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Russian Businesses Show Few Signs of Coronavirus Hit, For Now

Bellwether PMI readings show business conditions holding steady, but deterioration still likely.

The Russian markets were thrown into turmoil in recent days over global fears of the coronavirus impact. Kirill Zykov / Moskva News Agency

A key indicator of business activity in Russia — the IHS Markit purchasing managers’ index (PMI) for services — fell back only slightly in February, but remains in expansion territory.

The services PMI reading for the month came in at 52.0, down from 54.1 at the start of the year, but still in the black ahead of the 50 no-change mark.

Services remain a part of the Russian economy that has been consistently growing in the last few years as an increasingly large part of the economy goes online and, since December 2019, real incomes have started to grow again.

The positive services PMI result offsets the manufacturing PMI which also showed an improvement, with the index rising from 47.9 to 48.2, but stuck in the contraction zone.

Taken together, the positive result for services and the improved result for manufacturing combined to keep the composite PMI index just in the black, posting 50.9 in February, a small fall from the 52.6 recorded at the start of the year.

“The rate of growth signalled was the slowest since July 2019 amid less robust demand conditions. At the same time, new order growth softened midway through the first quarter as foreign client demand fell for the tenth consecutive month. Although modest, the rate of expansion of overall new business was the slowest since last November,” Markit said in a note.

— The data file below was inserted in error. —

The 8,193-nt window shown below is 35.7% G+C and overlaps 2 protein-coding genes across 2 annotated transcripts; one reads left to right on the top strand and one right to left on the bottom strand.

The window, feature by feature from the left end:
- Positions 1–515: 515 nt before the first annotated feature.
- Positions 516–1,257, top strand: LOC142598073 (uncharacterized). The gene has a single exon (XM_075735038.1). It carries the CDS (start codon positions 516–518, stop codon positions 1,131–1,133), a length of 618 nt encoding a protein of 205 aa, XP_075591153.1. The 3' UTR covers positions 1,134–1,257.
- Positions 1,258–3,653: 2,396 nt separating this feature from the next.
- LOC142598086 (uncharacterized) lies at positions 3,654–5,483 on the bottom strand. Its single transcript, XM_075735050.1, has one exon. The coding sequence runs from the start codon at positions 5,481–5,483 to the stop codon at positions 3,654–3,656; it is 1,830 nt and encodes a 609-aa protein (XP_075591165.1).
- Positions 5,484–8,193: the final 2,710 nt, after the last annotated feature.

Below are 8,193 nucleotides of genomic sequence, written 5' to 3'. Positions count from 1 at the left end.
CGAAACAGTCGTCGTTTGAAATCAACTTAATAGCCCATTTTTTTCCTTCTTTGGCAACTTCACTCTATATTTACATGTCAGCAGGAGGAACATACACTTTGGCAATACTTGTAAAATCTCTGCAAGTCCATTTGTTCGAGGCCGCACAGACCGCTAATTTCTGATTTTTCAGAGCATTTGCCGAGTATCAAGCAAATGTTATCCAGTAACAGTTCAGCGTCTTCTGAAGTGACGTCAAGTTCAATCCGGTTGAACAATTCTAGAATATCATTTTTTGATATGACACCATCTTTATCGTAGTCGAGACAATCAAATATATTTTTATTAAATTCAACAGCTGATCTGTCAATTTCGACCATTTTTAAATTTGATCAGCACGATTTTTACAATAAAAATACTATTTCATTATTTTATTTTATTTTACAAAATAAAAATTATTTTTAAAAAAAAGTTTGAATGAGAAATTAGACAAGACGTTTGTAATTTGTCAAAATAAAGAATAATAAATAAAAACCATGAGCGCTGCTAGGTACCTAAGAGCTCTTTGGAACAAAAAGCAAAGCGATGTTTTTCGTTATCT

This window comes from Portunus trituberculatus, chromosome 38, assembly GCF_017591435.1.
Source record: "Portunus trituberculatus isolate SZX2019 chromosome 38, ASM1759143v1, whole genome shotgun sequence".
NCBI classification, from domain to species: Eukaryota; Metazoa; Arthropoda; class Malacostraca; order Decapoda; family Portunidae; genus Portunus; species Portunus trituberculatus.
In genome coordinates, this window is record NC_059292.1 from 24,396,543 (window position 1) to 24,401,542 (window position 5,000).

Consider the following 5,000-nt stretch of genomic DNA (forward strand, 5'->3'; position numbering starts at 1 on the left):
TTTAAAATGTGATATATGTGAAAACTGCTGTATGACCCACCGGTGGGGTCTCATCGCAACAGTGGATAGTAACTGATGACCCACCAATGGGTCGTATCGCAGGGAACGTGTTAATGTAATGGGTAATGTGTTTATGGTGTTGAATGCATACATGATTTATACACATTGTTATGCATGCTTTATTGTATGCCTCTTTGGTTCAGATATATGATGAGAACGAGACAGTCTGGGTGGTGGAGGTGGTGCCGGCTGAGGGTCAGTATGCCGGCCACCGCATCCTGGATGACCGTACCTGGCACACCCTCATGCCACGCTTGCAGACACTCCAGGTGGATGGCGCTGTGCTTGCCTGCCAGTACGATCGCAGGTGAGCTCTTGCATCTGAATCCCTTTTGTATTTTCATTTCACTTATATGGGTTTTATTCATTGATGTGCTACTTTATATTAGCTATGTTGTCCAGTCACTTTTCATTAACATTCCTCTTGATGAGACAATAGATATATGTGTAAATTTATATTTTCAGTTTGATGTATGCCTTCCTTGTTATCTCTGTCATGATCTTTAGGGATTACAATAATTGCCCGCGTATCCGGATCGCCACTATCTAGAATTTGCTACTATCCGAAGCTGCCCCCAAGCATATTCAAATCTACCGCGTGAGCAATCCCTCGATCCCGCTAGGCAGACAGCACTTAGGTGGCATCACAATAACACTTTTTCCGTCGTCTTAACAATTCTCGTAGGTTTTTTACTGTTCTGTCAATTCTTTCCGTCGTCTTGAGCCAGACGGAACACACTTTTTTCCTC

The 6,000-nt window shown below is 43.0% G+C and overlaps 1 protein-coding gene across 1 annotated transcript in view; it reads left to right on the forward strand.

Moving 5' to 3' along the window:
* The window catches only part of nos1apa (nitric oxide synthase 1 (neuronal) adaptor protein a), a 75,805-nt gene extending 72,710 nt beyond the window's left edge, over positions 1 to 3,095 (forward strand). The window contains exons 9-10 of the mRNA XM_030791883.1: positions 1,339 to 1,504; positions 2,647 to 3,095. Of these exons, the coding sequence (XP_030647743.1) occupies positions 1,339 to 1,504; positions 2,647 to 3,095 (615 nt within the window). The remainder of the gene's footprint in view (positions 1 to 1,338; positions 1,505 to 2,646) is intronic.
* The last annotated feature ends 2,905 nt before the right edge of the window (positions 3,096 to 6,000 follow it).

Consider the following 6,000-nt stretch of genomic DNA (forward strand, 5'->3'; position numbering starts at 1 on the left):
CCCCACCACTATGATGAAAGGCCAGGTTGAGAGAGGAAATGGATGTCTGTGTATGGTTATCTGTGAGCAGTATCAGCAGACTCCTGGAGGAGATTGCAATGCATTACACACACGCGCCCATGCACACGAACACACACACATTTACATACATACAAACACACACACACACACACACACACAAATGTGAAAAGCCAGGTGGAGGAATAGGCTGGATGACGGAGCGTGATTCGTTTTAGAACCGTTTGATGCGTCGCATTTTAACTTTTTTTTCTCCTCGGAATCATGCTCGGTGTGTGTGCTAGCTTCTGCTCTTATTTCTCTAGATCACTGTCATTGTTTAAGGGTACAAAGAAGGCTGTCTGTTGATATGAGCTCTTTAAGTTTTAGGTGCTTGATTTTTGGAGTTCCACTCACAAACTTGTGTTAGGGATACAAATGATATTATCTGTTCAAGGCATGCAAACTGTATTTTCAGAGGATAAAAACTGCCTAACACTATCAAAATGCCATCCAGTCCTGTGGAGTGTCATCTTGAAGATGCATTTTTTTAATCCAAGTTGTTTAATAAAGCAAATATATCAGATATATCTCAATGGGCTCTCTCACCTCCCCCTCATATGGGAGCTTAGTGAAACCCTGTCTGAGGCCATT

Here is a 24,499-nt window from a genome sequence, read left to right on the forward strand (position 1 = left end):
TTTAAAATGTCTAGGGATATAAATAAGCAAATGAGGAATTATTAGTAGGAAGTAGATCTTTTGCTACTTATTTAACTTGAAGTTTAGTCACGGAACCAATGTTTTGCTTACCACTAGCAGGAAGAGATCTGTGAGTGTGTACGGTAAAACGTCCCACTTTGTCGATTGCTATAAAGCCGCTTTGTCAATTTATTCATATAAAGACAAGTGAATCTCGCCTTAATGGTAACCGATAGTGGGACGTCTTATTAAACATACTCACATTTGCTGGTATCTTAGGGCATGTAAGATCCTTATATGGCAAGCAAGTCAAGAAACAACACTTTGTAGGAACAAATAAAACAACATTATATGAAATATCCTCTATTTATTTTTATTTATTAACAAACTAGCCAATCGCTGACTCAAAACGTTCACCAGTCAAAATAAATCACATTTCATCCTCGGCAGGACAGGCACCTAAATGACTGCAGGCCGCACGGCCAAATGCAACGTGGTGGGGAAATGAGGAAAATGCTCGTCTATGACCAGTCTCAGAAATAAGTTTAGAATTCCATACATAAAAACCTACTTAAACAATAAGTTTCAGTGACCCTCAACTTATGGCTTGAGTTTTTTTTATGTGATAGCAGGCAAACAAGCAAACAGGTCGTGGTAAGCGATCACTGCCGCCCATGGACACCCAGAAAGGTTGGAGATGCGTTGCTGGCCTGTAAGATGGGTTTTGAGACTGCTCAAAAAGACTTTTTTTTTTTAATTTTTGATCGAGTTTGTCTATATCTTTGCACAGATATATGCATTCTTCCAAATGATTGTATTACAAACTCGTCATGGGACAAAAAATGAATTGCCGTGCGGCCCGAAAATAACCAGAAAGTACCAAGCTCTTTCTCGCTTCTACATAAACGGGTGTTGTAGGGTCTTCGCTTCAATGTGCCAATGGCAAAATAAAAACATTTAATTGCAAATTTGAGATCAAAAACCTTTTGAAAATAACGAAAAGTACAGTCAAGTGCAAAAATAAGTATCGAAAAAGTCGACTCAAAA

The Markit indices are based on interviews with business managers and these results were gathered before the full force of the coronavirus impact were felt on the Russian economy in the last week of February. Next month’s results are very likely to be much worse.

And the dark clouds were already gathering before the pandemic got going.

“Russian service sector firms registered a slower rise in business activity in February amid softer growth in domestic demand. Although new export orders rose at a faster pace, total sales showed the weakest expansion for five months,” Markit said. 

“Although service providers registered a slightly stronger degree of optimism, confidence remained well below the long-run series average.”

Despite the poorer results, service managers remained modestly upbeat about the rest of the year. Russian service sector firms recorded a greater degree of confidence in a rise in output over the coming 12 months in February.

“Positive sentiment was attributed to larger client bases, greater marketing activity and investment in new service lines. Although the level of optimism strengthened from January, when it recorded a three-year low, it remained below the series trend and was historically muted,” Markit said.

A version of this article first appeared in bne IntelliNews.

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